ATLANTA — Presidential candidates Donald Trump and Hillary Clinton have launched into a rhetorical scrum, with the Republican front-runner eliciting a backlash that highlights his perilous standing among female voters who could help propel the likely Democratic nominee to the White House.
Trump celebrated his five-state primary sweep Tuesday by swiping at Clinton for playing "the woman's card" in her bid to become the nation's first female president, and he repeated the charge again Wednesday as he campaigned.
"She's got nothing else going," Trump told supporters in New York after primary victories in Pennsylvania, Maryland, Connecticut, Rhode Island and Delaware. "And, frankly, if Hillary Clinton were a man, I don't think she'd get 5 percent of the vote." He added in an immediate contradiction that "the beautiful thing is women don't like her."
Clinton, herself enjoying victory in four out of five of Tuesday's Democratic primaries, retorted in Philadelphia, that "if fighting for women's health care and paid family leave and equal pay is playing the 'woman card,' then deal me in."
The exchange prompted the social media hashtags #womanscard and #dealmein. Many voters also circulated video of Mary Pat Christie, the wife of Trump backer and New Jersey Gov. Chris Christie, who, standing behind Trump during his victory speech Tuesday, looked as though she was rolling her eyes at the same time as he made those comments.
Clinton's retort isn't a new line of argument; for months she's framed issues important to many female voters as matters of economic security for everyone.
But it shows Clinton would be more than willing to engage directly on matters of gender, seeking to highlight her policy and personality differences with Trump, whose long history of incendiary comments about women already have helped define his candidacy.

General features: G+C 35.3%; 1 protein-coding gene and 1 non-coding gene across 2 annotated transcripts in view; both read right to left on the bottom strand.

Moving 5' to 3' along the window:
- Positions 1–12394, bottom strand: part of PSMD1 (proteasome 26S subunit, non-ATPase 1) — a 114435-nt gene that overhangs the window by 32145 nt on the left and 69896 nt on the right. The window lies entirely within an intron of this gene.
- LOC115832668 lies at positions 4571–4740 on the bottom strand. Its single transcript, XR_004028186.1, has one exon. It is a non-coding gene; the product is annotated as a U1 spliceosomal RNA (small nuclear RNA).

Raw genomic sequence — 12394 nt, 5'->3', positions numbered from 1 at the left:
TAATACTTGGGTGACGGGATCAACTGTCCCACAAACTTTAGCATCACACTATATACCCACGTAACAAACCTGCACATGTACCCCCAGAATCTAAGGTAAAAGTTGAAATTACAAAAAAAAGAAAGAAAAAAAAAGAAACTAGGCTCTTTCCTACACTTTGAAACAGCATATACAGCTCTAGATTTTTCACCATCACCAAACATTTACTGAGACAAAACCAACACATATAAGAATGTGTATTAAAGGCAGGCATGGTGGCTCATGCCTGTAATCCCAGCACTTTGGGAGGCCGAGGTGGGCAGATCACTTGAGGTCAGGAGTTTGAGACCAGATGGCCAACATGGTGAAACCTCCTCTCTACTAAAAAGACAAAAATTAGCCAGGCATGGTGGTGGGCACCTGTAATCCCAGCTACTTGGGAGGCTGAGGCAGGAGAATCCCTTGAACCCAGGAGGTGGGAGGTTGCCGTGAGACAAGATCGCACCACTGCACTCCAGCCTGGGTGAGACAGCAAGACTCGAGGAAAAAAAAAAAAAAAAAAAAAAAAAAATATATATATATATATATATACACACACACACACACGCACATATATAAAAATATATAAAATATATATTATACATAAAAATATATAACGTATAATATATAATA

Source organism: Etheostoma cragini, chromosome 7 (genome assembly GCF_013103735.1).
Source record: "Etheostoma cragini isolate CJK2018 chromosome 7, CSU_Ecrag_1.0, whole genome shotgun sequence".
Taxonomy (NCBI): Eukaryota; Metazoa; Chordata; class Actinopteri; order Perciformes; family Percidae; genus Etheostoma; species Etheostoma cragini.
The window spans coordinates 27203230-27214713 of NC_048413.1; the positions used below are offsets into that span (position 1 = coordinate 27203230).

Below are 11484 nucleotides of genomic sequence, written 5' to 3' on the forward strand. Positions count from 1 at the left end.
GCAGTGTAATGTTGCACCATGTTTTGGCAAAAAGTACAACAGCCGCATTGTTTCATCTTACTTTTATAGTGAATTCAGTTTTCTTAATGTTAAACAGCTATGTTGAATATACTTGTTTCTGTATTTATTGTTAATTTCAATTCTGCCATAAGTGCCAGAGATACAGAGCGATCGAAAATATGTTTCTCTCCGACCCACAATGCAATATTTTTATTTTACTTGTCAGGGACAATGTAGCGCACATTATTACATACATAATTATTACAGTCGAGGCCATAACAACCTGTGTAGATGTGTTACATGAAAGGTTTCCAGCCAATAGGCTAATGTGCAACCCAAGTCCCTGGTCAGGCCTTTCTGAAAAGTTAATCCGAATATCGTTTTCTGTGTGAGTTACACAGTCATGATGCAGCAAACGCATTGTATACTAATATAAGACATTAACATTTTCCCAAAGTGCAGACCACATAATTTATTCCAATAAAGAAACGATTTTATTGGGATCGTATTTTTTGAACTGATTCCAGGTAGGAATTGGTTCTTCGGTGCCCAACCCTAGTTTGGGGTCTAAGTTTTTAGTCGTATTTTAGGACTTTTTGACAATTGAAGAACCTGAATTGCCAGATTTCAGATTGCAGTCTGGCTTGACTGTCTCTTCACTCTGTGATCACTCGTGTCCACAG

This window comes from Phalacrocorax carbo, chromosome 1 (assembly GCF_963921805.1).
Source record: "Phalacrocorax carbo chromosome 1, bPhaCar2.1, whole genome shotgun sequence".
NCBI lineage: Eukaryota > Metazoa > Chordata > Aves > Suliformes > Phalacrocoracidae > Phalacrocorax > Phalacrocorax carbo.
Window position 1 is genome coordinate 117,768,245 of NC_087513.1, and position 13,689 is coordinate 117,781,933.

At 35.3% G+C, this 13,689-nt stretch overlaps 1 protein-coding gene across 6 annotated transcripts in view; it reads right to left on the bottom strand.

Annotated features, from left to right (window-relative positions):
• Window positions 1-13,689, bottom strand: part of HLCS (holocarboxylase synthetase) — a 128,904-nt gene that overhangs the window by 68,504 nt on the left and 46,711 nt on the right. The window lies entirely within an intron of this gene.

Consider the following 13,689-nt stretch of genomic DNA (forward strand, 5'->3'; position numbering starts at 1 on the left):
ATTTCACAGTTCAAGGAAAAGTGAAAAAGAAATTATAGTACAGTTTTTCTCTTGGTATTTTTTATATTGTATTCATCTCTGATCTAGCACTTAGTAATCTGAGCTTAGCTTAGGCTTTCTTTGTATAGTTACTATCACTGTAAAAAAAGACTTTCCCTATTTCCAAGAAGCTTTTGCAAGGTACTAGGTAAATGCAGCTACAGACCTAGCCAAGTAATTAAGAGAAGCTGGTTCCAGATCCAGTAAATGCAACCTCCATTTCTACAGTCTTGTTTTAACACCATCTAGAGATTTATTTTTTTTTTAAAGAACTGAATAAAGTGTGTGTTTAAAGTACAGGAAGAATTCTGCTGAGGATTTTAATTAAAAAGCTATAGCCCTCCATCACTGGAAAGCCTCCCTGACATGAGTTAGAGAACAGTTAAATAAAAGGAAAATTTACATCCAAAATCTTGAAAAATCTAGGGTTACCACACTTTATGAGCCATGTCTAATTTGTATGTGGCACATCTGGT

An anti-Trump Super PAC, financed by Republican donors, last month launched an ad in which unnamed women read aloud quotes Trump has proffered about women. "Bimbo. Dog. Fat Pig," the ad begins, with later references to Trump bemoaning "flat-chested" women and referring to "a young and beautiful piece of a--" and a woman "dropping to your knees."
In March, Trump distributed via social media an unflattering image of Heidi Cruz, Trump rival Ted Cruz's wife, prompting the Texas senator to assert that "strong women scare Donald."
Four years ago, 11 out of 13 general election swing states went to the nominee who won among women. Of those eleven, President Barack Obama, with 55 percent of the female vote nationally, won nine; Republican Mitt Romney won just two.
If she manages an even wider advantage among women than Obama, Democrats say she may get a boost in states like Pennsylvania and Colorado, casting them out of Trump's reach while allowing her to compete in GOP-leaning territory like Georgia and North Carolina.
The back-and-forth comes as Trump and Clinton solidify their nomination paths. Combining earned delegates and publicly committed super-delegates, Clinton has 90 percent of the total she needs.
Trump's path to the GOP's required 1,237-delegate majority isn't assured, but his Tuesday sweep intensifies pressure on Republican leaders who would seek to deny him the nomination during Republicans' July convention in Cleveland.
As for Trump's claim that women "don't like" Clinton, he's wrong at the very least about Democratic primary voters. Exit polls conducted for the Associated Press and television networks in 25 states this year show Clinton won 62 percent of female voters over Bernie Sanders' 36 percent.
According to a recent AP-GfK poll of the general population, 40 percent of Americans have a favorable opinion and 55 percent have an unfavorable opinion of Clinton. Women weren't significantly more likely than men to have a favorable opinion. But for Trump, things were even worse. Just 26 percent had a favorable opinion and 69 percent had an unfavorable one, also with no significant gender gap.
Women, however, were more likely than men to say they definitely would not vote for Trump in a general election, 66 percent to 60 percent. About half of men and women said they would definitely not vote for Clinton.
Among Republicans only, primary exit polls have shown Trump facing a gender gap his last remaining rivals do not have. In the 25 states polled, Trump won 36 percent women and 44 percent of men. Cruz and Ohio Gov. John Kasich both demonstrated consistent support across genders.